Health and Your Cat

ADVANCE™ cat main image sleepy

Feeding your cat with ADVANCE™

ADVANCE™ is a range of super premium foods for cats for all different lifestages, lifestyles and special needs.

All ADVANCE™ products in both dry and wet formats are made here in Australia and offer excellent digestibility, proven through non invasive feeding studies. The recipes all deliver guaranteed palatability and contain no artificial colours.

As additional proof of our confidence in the performance of our products, all the ADVANCE™ range offers an unconditional 100 per cent money-back guarantee.


Feeding for weight loss

As in humans, carrying excess bodyweight has significant health implications and presents potential lifestyle restrictions. Obese cats are more likely to develop diabetes mellitus, lameness and non allergenic skin diseases. It is estimated that the prevalence of obesity in cats is as high as thirty three per cent.

ADVANCE™ Weight Control Adult Cat is a complete and balanced food which helps to achieve and maintain optimal bodyweight without compromising palatability. It ensures that, when fed according to either the inactive or weight reduction feed guides, a cat will receive sufficient vitamins, minerals, essential fatty acids and high quality proteins to satisfy normal adult maintenance requirements.

As rapid weight loss in cats may lead to medical problems, it is recommended that veterinary consultation be sought prior to undertaking any weight reduction program.

10 tips for successful weight loss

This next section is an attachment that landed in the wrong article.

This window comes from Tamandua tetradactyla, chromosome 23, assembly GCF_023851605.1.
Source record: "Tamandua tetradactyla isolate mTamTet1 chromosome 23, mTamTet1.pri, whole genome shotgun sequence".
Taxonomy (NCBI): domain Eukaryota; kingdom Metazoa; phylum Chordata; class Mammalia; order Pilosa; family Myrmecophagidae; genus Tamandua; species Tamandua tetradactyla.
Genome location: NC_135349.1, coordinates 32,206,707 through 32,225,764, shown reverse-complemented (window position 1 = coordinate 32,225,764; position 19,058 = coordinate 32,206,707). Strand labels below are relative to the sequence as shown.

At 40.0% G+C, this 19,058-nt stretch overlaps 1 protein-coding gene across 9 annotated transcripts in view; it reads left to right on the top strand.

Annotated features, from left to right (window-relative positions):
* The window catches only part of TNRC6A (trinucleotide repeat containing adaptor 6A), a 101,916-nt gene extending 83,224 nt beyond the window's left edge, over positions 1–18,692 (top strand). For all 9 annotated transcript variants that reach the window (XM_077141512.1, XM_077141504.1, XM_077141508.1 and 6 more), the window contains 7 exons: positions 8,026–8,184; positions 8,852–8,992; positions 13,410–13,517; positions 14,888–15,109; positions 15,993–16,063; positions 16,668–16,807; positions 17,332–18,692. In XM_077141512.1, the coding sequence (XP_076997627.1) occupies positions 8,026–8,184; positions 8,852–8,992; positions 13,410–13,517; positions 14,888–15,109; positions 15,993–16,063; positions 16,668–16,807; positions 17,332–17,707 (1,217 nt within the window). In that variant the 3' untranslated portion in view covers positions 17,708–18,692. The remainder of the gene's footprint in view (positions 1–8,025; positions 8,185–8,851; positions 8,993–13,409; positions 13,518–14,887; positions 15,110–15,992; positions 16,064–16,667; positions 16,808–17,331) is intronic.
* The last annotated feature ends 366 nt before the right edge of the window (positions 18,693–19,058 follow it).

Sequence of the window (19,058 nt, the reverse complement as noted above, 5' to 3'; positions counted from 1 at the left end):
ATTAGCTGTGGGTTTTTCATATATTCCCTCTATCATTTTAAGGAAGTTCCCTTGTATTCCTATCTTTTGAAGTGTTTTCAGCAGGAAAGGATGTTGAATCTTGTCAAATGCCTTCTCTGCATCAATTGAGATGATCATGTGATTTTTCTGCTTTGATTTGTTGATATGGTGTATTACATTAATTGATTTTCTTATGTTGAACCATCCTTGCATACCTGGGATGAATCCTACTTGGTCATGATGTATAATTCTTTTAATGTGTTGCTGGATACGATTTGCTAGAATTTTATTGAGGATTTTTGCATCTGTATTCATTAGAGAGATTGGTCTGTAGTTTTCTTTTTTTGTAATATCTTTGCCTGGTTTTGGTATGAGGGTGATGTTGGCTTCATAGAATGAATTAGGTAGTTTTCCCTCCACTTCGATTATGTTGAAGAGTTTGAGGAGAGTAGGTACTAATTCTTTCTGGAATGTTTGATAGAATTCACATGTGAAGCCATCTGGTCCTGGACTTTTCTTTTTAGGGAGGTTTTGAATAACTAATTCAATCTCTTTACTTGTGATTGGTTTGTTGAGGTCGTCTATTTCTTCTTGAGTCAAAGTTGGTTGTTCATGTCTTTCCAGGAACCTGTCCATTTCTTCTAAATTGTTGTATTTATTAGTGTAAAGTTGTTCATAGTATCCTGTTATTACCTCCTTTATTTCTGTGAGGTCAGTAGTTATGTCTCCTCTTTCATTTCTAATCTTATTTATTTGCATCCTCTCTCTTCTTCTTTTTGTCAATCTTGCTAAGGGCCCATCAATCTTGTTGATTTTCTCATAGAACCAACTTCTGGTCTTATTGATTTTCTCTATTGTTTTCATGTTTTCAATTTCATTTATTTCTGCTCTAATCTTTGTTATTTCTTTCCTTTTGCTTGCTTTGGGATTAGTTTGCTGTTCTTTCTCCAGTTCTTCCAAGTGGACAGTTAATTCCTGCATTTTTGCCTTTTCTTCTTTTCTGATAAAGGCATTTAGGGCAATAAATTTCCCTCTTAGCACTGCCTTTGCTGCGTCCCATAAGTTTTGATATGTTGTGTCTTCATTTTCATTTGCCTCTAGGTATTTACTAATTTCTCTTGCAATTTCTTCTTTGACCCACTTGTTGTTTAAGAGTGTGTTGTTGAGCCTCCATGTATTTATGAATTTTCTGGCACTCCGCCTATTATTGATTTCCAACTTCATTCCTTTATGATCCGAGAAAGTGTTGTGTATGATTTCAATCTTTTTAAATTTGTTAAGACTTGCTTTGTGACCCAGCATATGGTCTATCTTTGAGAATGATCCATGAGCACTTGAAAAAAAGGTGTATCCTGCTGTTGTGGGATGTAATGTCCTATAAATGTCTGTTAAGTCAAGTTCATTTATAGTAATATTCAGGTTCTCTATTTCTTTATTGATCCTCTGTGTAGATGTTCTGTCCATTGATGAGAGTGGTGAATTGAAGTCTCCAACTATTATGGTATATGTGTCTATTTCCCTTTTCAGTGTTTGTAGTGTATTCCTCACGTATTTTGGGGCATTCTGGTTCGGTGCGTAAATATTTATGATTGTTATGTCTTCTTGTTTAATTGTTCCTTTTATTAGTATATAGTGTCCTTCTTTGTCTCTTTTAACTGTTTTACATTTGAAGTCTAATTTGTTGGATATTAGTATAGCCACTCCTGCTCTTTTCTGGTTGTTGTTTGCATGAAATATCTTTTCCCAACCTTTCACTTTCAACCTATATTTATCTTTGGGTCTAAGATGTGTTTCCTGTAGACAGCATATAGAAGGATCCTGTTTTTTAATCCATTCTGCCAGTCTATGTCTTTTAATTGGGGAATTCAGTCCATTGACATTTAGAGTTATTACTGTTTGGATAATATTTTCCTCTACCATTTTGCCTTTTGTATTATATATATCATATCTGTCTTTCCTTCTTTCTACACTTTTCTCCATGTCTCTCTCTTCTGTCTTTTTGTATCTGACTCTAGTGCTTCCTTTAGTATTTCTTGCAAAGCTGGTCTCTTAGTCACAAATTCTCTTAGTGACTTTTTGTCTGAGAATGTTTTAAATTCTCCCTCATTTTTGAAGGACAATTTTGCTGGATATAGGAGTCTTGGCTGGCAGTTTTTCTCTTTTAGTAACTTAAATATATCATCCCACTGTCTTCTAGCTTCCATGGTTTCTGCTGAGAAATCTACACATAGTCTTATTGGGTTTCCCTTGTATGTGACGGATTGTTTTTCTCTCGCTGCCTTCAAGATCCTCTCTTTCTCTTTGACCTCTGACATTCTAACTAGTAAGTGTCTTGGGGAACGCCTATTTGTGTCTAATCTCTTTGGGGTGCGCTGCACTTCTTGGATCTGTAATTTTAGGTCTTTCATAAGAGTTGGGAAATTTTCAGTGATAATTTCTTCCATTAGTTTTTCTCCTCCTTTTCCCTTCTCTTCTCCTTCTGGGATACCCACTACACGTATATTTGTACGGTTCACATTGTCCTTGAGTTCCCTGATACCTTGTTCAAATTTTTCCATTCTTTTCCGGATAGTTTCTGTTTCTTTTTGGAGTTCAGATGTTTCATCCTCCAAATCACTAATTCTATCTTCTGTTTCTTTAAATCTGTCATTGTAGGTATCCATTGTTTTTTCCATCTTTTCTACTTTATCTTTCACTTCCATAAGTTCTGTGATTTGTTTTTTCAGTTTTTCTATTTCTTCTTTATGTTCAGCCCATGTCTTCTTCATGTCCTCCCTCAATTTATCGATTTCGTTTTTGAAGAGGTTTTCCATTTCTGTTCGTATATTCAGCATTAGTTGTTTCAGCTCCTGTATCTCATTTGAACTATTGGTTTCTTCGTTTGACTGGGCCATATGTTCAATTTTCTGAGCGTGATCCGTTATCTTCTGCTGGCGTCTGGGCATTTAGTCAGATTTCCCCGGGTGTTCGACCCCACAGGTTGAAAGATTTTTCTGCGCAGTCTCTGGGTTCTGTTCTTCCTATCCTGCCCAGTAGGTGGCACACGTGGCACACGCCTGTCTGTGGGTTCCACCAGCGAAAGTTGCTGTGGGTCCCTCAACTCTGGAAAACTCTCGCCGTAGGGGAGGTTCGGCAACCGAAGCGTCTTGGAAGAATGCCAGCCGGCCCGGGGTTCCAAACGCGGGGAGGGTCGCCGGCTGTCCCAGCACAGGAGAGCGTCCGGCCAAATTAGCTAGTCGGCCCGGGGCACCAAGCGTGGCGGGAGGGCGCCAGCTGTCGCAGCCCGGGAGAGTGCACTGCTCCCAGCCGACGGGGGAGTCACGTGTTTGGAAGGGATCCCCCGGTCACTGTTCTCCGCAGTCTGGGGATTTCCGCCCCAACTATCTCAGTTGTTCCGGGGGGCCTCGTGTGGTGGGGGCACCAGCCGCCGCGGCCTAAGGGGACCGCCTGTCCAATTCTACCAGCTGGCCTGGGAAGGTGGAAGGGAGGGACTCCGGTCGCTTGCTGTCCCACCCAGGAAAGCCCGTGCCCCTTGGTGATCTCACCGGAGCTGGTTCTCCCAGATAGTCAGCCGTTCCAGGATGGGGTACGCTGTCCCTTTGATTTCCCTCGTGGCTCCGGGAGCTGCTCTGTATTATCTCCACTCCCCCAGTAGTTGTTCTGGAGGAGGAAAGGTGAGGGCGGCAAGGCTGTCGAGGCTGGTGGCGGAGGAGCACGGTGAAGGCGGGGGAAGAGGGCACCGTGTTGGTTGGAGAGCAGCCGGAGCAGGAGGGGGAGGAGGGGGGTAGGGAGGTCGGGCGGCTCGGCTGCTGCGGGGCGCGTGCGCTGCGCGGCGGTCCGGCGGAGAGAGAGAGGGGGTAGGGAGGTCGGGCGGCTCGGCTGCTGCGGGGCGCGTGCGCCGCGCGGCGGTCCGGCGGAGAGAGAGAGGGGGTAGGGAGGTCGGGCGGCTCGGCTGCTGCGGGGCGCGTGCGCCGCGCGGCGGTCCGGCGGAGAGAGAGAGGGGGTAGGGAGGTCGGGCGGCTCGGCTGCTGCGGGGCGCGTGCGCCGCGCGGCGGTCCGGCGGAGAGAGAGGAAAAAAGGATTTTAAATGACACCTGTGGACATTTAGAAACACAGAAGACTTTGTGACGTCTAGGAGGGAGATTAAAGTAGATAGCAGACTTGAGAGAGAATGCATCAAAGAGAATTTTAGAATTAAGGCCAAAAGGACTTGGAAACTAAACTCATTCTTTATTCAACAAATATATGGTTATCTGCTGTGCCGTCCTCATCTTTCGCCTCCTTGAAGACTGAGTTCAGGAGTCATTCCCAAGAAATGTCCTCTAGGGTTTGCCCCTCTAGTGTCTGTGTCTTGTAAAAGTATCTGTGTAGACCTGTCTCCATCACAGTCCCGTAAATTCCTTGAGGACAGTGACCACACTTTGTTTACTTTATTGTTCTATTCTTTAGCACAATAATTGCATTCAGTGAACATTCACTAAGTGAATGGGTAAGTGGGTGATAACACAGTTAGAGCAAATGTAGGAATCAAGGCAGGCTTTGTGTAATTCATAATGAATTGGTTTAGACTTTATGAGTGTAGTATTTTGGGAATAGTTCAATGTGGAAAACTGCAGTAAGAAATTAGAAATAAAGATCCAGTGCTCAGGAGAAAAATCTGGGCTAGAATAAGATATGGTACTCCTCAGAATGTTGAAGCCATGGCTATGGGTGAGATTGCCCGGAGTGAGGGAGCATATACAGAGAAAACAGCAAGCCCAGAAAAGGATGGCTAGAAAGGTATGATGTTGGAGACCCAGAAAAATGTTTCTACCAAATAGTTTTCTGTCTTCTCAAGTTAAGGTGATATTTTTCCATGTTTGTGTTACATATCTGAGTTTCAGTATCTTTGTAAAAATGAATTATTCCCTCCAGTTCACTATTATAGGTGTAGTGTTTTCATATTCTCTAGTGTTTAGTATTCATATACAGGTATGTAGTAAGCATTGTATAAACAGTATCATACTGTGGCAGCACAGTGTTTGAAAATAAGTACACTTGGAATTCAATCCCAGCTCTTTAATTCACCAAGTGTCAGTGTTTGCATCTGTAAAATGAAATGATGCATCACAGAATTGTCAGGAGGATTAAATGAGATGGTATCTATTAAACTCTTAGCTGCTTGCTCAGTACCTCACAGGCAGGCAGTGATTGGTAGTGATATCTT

1. Feed only the quantity prescribed with no other snacks, treats or supplements
  2. Persist with the diet even if your pet doesn't eat it straight away
  3. Ensure that only one person is responsible for feeding your pet
  4. Always have plenty of clean, fresh drinking water available
  5. Change the pet's diet over gradually to the new diet to avoid digestive upsets
  6. Get a new, smaller feed bowl
  7. Always measure the food using scales or a cup measure
  8. Feed on a little and often basis, dividing the food into two to four meals
  9. Remove any uneaten food after ten to fifteen minutes
  10. Exercise your pet daily

Feeding of your senior cat

Generally a cat is considered to have reached its senior years when it turns eight. As they age, changes in their metabolism increase the risk of them becoming underweight. This is because older cats are less able to digest protein and fats from their food and tend to decrease their food intake as they age. To prevent loss of muscle tissue healthy older cats need moderate levels of high quality, highly digestible protein as part of their diet. They also require increased energy to help them maintain a healthy body weight. ADVANCE™ Senior Cat - with Fish has been formulated to meet these specific needs of the older cat.

To help ensure your cat enjoys ongoing health in its senior years we recommend regular check ups with your veterinarian.

Feeding breeding queens

ADVANCE™ Kitten Plus is ideal for feeding breeding queens as well as kittens up to the age of 12 months. It is particularly high in protein and energy to help maintain body condition during the gestation and lactation period.